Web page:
Grand Prix (1966)



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Movie Info

There's a few million dollars' worth of star power and a nickel's worth of plot in the lavish race-car melodrama Grand Prix. Among the participants in this annual cross-continent competition are characters played by James Garner, Yves Montand, Brian Bedford, and Antonio Sabato. Interested parties include Toshiro Mifune (his voice dubbed by Paul Frees), Adolfo Celi, and Claude Dauphin, while the women who agonize on the sidelines include Eva Marie Saint, Jessica Walter, and Françoise Hardy. The racing sequences are top-rank, cleverly utilizing those 1960s devices of helicopter angles and multiple screens. Oscars went to editor Frederic Steinkamp (among others) and the sound-effects supervisor Franklin E. Milton. Filmed on location, Grand Prix made back its cost about half a week into its run.

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James Garner
as Pete Aron
Yves Montand
as Jean-Pierre Sarti
Brian Bedford
as Scott Stoddard
Eva Marie Saint
as Louise Frederickson
Toshiro Mifune
as Izo Yamura
Antonio Sabato
as Nino Barlini
Adolfo Celi
as Agostini Manetta
Claude Dauphin
as Hugo Simon
Geneviève Page
as Monique Delvaux Sarti
Jack Watson
as Jeff Jordan
Donald O'Brien
as Wallace Bennett
Jean Michaud
as Children's father
Albert Remy
as Surgeon
Rachel Kempson
as Mrs. Stoddard
Ralph Michael
as Mr. Stoddard
Alan Fordney
as Sportscaster
Anthony Marsh
as Sportscaster
Tommy Franklin
as Sportscaster
Phil Hill
as Tim Randolph
Graham Hill
as Bob Turner
Bernard Cahier
as Journalist
Bruce McLaren
as Douglas McClendon
Richie Ginther
as John Hogarth
Evans Evans
as Mrs. Tim Randolph
Paul Taylor
as Photographer David
Alain Gerard
as American Boy
Tiziano Feroldi
as Doctor at Monza
Raymond Baxter
as BBC Interviewer
Eugenio Dragoni
as Ferrari Official
Lorenzo Bandini
as Grand Prix Driver
Maasaki Asukai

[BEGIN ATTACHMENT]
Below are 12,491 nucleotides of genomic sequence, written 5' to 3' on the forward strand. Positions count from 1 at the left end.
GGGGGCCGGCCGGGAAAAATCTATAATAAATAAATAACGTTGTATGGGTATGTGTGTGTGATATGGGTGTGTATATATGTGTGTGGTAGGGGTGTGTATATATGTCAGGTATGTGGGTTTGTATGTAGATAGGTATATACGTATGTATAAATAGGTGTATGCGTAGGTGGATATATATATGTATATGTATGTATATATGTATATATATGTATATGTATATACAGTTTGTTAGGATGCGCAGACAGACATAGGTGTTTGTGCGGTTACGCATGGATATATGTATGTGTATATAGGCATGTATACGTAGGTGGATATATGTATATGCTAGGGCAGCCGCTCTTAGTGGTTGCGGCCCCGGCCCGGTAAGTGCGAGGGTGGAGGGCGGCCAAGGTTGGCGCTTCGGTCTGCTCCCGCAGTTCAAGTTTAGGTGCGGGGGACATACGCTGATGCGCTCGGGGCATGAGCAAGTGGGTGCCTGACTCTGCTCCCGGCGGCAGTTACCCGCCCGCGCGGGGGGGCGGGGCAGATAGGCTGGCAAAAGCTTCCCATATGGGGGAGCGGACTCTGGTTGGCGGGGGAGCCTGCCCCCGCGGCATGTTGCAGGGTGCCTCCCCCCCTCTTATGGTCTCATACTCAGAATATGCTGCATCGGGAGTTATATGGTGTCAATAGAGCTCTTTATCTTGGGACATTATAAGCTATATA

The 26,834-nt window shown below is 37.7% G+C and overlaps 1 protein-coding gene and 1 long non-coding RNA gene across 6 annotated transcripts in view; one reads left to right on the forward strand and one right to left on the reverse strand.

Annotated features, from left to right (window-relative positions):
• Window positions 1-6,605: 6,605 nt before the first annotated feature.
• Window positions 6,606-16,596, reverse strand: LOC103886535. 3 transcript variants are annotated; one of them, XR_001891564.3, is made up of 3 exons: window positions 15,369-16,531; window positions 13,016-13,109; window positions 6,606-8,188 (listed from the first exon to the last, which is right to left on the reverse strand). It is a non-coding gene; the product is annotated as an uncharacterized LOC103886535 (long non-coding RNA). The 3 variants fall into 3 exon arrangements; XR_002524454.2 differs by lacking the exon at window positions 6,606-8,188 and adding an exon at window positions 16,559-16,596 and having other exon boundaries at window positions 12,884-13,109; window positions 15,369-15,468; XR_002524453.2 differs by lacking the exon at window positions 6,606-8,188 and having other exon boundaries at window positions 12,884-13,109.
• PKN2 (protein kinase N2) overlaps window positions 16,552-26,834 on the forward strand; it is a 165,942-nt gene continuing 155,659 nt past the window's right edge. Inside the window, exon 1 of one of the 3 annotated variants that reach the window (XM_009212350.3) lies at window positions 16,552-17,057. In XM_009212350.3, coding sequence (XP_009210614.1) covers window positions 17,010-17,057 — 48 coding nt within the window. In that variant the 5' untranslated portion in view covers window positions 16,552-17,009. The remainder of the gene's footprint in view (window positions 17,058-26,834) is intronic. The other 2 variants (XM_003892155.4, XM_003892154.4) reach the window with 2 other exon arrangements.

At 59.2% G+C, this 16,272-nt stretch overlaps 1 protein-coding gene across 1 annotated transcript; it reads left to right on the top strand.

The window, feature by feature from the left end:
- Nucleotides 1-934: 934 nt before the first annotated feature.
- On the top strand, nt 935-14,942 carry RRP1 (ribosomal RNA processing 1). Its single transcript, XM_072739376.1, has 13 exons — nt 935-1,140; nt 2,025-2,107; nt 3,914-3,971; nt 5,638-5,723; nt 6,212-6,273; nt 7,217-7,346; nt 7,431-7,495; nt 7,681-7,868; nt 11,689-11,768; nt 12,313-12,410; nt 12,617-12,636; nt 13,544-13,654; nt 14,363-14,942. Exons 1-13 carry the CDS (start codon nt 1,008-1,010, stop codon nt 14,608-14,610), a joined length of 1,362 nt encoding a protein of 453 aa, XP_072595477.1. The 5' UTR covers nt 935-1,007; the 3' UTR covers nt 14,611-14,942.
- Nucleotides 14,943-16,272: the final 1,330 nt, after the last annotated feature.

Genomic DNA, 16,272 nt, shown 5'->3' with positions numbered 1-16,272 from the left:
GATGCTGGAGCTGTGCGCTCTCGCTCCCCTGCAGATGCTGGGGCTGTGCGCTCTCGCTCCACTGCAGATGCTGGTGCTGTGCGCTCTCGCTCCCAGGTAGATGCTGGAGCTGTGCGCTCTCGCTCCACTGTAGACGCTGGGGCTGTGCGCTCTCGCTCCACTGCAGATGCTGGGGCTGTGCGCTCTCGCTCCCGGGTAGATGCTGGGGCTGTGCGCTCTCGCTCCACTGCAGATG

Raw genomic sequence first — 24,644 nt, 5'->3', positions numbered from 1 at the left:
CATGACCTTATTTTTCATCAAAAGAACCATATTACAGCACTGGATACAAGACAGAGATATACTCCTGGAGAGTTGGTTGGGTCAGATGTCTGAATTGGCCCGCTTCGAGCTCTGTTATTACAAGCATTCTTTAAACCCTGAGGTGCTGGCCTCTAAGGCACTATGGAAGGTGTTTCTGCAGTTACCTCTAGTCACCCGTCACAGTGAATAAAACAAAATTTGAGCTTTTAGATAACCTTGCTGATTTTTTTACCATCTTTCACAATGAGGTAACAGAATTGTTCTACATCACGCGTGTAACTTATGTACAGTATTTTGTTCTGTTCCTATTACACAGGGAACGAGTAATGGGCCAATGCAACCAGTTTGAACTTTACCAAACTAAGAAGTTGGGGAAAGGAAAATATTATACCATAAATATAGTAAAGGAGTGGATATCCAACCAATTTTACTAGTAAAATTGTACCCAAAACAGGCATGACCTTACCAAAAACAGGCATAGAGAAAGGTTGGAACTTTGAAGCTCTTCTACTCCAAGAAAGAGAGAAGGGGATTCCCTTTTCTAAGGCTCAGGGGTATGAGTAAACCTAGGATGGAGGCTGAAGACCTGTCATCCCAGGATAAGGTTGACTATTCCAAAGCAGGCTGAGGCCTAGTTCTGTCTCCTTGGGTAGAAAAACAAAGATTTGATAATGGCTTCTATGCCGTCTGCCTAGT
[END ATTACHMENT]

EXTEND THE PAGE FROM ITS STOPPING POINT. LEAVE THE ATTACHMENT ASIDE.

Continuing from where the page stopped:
as Japanese Interpreter
Paul Frere
as Izo Yamura
Jack Brabham
as Grand Prix Driver
Bob Bondurant
as Grand Prix Driver
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News & Interviews for Grand Prix

Critic Reviews for Grand Prix

All Critics (9)

Frankenheimer can make one feel that there's no more exhilarating place to put a camera than on a Formula One.

Jul 9, 2018 | Full Review…

Turns a high-speed death-defying stunt into a collection of beautiful pictures assembled with visceral effectiveness,.

Aug 29, 2017 | Rating: 4/5 | Full Review…

A decent formula motor racing film.

Dec 31, 2014 | Rating: B | Full Review…

Still dazzling, and the movie Ron Howard's "Rush" is sure to be measured against.

Aug 3, 2012 | Rating: 3.5/4 | Full Review…

this idea that while anything's possible through technology, the debt of that ambition is paid out in blood.

Jun 14, 2011 | Rating: 3/4 | Full Review…

Yes, the driving scenes dazzle, but Frankenheimer also embeds his 1966 Cinerama epic with some interesting commentary about risk-taking professions in general and the Formula One driver in particular. [Blu-ray]

May 30, 2011 | Rating: 3.5/4 | Full Review…

Audience Reviews for Grand Prix


Grand Prix is considered one of the greatest films made about professional auto racing, mainly due to it's numerous camera angles, a variety of different and thoroughly captivating split screens as well as some of the most intense and engaging driving (A lot of it actually recorded at real Formula One races) sequences recorded on film. There is a lot to like here in the racing elements and a majority of the film is the races, however a downside is the bland and mindless romantic stories tied inbetween them. The only interesting element is the dilema of risk-taking and what you have to give to compete in such dangerous professions, the men involved all make many sacrifices as well as their loved ones. The cast all does a good job and Toshiro Mifune as well as many others make up the great supporting cast as well. For the driving sequences captured alone, the film is worth a watch.

Chris Browning
Chris Browning

Super Reviewer

As the showpiece film for Formula One, Grand Prix is a cult favorite in the racing community. The racing sequences are tremendously exciting, shot from inside, in the air, along the track, in a chase car, pretty much everywhere that a camera can go. The fact that most of it was shot at high speed in real life, much of it at actual Formula One races, gives it a very authentic look. The personal stories, which seem to drag quite a bit, are filler in between races, but it's Frankenheimer's direction that puts you right behind the wheel. Photobucket

El Hombre Invisible
El Hombre Invisible

Super Reviewer

Frankenheimer sure knows how to shoot a car chase.Great looking film with spectacular races. The plot is ok. I miss SuperPanavision!

cody franklin
cody franklin

Super Reviewer

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